This is an answer I get quite often since I am "relatively" new to Canadian job market. In particular, when I am asking for a better offer compared to the initial package. I usually ace the technical interviews, and brag a bit (just a bit) about my professional background which reflects a good sense of adaptation. I also demonstrate what I can practically bring to the company in terms of improvements, and hence I really expected that I could negotiate a bit more my package but putting aside the number of annual leaves, it seems I do not have much bargaining power.
90 percent of the time I get the answer as follows:
Sorry we really cannot do that, you have to understand that this can lead to a terrible situation where your co-workers are going to be jealous of you and destroy or break the harmony within the team.
This is also the case when I show them that I got a better offer somewhere else (but still really cheap).
I have tried different types of counter moves:
- Don't you think that increasing the number of annual leaves is equally shocking for my future co-workers?
- Out of curiosity, the package I have is not supposed to be at my entire discretion? How come my work colleagues are supposed to know about my package...?
- Do you purposely hire puerile personalities (it was not really phrased like that but that was the gist) cause the recruiter was saying that he is currently facing jealousy issue and it was really hard for him to handle the situation... (honestly, I feel it would be hard whenever you hire someone who is not trustworthy)
- One harsh but sadly true: in my past experience sometimes for the same position, we got till 5k euro annual difference, it didn't really bother anybody we were helping each other and working together... so can you tell me what the actual reason is?
I confess that these are not the best options, but I haven't found a way out to change their minds when they come up with this excuse (cause I do believe it's just a "little" white lie to keep the package as low as possible, ...or... or this is actually the case and there is something here in Canada that I don't really get)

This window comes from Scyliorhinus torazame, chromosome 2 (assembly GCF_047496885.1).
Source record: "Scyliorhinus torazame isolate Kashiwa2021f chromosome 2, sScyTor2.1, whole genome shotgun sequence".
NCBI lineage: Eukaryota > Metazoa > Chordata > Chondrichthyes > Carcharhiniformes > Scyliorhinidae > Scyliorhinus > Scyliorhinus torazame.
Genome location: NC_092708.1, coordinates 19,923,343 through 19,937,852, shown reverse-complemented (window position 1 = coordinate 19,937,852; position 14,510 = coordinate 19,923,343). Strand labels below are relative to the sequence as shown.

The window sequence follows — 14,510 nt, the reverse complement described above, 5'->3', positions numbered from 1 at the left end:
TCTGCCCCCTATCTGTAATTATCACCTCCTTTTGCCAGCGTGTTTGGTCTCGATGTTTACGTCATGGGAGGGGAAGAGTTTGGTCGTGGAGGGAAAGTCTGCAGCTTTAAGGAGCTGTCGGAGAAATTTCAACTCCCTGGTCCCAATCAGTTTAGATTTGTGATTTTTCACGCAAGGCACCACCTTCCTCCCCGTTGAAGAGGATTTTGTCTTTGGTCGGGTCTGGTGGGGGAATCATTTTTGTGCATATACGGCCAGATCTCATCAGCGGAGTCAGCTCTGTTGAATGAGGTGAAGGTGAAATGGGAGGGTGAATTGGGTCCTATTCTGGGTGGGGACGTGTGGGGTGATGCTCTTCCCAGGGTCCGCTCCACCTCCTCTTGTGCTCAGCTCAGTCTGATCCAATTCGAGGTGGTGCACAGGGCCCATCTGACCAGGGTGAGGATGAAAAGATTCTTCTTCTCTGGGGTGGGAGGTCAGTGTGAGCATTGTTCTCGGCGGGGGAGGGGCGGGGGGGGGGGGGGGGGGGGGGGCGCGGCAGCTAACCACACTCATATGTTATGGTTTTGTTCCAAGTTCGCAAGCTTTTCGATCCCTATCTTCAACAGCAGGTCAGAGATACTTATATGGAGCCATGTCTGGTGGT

I managed to get something really decent even though it was harder than what I originally expected (probably due to the smaller size of the job market here). Actually, at some point I realized that most of those companies who were using those (cheap) excuses were generally not the best... I cannot really say "Please don't waste your time and don't go with them" but think twice before accepting their offer. Based on a dozen of offers where I got this excuse I almost systematically noticed something wrong for 10 out of 12, be it:
- Unprofessional attitude
- "Dirty" employment contracts, unclear clauses
- The walk away trick triggers
- Being insulting when refusing their offers
- Giving me that long silence when arguing that their excuses are not legitimate and talking about my previous experiences where a salary gap from 5 to 10k annual was certainly not a big thing even when employees talk and share about how much they make. I agree that this can legitimately happen with companies that are using a fixed and rigid grid system but when it's not (i.e. heavily administrative) this is just a sign of getting you at the cheapest price and a clear sign that they are not really willing to invest in their employees...
Honest companies would rather tell you something along those lines:
You don't have enough experience to deserve / get this package
This salary is for our managers / team lead positions not for software developers
We are a startup company and therefore at that stage of our growth we are a bit short on the budget
Even if you can still argue about those reasons, they are at least more reasonable and legitimate than just saying that you would break the so-called "harmony" within the team or the whole company (even cheaper that one), salary-wise.